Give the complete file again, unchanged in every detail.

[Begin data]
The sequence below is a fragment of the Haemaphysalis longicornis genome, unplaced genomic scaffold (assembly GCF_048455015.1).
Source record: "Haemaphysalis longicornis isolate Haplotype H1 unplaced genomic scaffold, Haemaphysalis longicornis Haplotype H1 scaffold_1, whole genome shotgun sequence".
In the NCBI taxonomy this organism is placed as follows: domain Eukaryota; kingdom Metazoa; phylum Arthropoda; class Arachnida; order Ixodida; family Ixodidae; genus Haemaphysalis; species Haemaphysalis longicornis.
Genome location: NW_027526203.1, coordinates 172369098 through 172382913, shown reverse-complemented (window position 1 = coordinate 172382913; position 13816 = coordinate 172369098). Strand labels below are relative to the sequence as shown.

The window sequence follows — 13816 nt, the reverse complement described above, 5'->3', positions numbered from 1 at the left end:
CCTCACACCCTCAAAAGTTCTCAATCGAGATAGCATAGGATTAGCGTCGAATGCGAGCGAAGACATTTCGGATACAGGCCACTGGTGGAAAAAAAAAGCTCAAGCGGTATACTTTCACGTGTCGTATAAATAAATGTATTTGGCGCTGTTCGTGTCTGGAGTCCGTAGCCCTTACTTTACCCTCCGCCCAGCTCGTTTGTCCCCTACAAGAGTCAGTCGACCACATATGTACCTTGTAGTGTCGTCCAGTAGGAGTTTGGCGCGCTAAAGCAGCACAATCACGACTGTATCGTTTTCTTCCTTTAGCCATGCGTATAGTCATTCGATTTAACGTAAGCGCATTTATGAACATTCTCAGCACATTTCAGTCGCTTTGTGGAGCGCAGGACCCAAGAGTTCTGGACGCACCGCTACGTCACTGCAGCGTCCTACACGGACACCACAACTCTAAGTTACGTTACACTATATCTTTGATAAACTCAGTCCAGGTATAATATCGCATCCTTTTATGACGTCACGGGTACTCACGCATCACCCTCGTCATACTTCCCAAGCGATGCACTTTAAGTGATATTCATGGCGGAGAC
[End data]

The sequence below is a fragment of the Haemaphysalis longicornis genome, unplaced genomic scaffold (assembly GCF_048455015.1).
Source record: "Haemaphysalis longicornis isolate Haplotype H1 unplaced genomic scaffold, Haemaphysalis longicornis Haplotype H1 scaffold_1, whole genome shotgun sequence".
In the NCBI taxonomy this organism is placed as follows: domain Eukaryota; kingdom Metazoa; phylum Arthropoda; class Arachnida; order Ixodida; family Ixodidae; genus Haemaphysalis; species Haemaphysalis longicornis.
Genome location: NW_027526203.1, coordinates 172369098 through 172382913, shown reverse-complemented (window position 1 = coordinate 172382913; position 13816 = coordinate 172369098). Strand labels below are relative to the sequence as shown.

The window sequence follows — 13816 nt, the reverse complement described above, 5'->3', positions numbered from 1 at the left end:
CCTCACACCCTCAAAAGTTCTCAATCGAGATAGCATAGGATTAGCGTCGAATGCGAGCGAAGACATTTCGGATACAGGCCACTGGTGGAAAAAAAAAGCTCAAGCGGTATACTTTCACGTGTCGTATAAATAAATGTATTTGGCGCTGTTCGTGTCTGGAGTCCGTAGCCCTTACTTTACCCTCCGCCCAGCTCGTTTGTCCCCTACAAGAGTCAGTCGACCACATATGTACCTTGTAGTGTCGTCCAGTAGGAGTTTGGCGCGCTAAAGCAGCACAATCACGACTGTATCGTTTTCTTCCTTTAGCCATGCGTATAGTCATTCGATTTAACGTAAGCGCATTTATGAACATTCTCAGCACATTTCAGTCGCTTTGTGGAGCGCAGGACCCAAGAGTTCTGGACGCACCGCTACGTCACTGCAGCGTCCTACACGGACACCACAACTCTAAGTTACGTTACACTATATCTTTGATAAACTCAGTCCAGGTATAATATCGCATCCTTTTATGACGTCACGGGTACTCACGCATCACCCTCGTCATACTTCCCAAGCGATGCACTTTAAGTGATATTCATGGCGGAGAC